Starting Thursday, businesses will only be allowed to provide single-use plastic straws to customers who make a request.
Pre-packaged beverages that come with a straw, like juice boxes, will still be permitted.
The restriction is part of a broader state law enacted last year.
READ MORE: New Jersey bans single-use plastic, paper bags in stores, food businesses
New Jersey Governor Phil Murphy previously said the bill is a significant step to reduce pollution that these products cause to the environment.
It's the strictest crackdown against single-use of plastics in the country.
"Plastic straws are great. I don't see why we got to be sucking on paper pulp. It's awful. No one likes them," said Robert Borzotta of Cherry Hill.
The intent is to protect the environment.
The new bill also impacts plastic bags.
"Plastic bags are one of the most problematic forms of garbage, leading to millions of discarded bags that stream annually into our landfills, rivers, and oceans," said Murphy.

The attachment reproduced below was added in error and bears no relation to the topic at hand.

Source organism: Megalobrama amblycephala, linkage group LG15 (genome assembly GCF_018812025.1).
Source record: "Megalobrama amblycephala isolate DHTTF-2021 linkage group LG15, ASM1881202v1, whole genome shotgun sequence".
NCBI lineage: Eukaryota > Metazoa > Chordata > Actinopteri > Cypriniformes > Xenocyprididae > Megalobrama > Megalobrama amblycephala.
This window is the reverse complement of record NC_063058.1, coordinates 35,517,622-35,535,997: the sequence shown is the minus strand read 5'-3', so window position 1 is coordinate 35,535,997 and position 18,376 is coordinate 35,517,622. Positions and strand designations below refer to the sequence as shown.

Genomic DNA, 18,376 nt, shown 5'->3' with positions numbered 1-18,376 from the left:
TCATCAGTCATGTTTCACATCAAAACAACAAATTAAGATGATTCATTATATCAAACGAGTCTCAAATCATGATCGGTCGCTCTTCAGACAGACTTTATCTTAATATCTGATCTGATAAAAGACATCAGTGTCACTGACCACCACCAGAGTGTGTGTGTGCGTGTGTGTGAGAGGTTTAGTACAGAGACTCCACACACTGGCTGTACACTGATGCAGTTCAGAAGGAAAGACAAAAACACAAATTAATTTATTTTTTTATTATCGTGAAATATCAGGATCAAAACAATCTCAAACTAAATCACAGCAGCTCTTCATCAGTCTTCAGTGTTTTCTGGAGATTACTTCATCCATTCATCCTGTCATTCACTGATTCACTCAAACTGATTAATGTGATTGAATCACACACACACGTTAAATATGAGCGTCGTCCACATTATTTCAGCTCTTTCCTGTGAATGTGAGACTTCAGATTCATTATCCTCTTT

Arnie's Gourmet and Butcher Shop has planned well in advance. The shop has converted to using only reusable bags, which they said will affect their bottom line.
"You can weigh the option about getting thicker plastic bags for their customers, but they're also three to four times the cost," Mark and Arnie Madrigale said. "It's going to affect us out of pocket for sure."
Businesses impacted include restaurants, movie theaters and grocery stores. For businesses that don't comply, it's a $1,000 fine for the first and second violations.
For every following violation, it's a $5,000 fine.
The money goes towards the Clean Communities Program, which provides litter clean-up grants throughout the state.
Owners like Arnie Madrigale can relate.
"One how it pollutes our seas and oceans. And landfills are over capacity with plastics," Madrigale said.
At a restaurant, a diner must now specifically ask for a straw.
Owner Richard Eckard of the Ice Cream Parlor in Cherry Hill said it's necessary. He will soon be switching to paper straws.
"We had two spaceships out in the solar system. Why can't we make biodegradable things?" asked Eckard.
Both plastic and paper single-use bags, as well as disposable food containers and cups made out of polystyrene foam, will be banned beginning May 2022.
ONLINE: New Jersey Clean Communities Council's 'Bag Up NJ'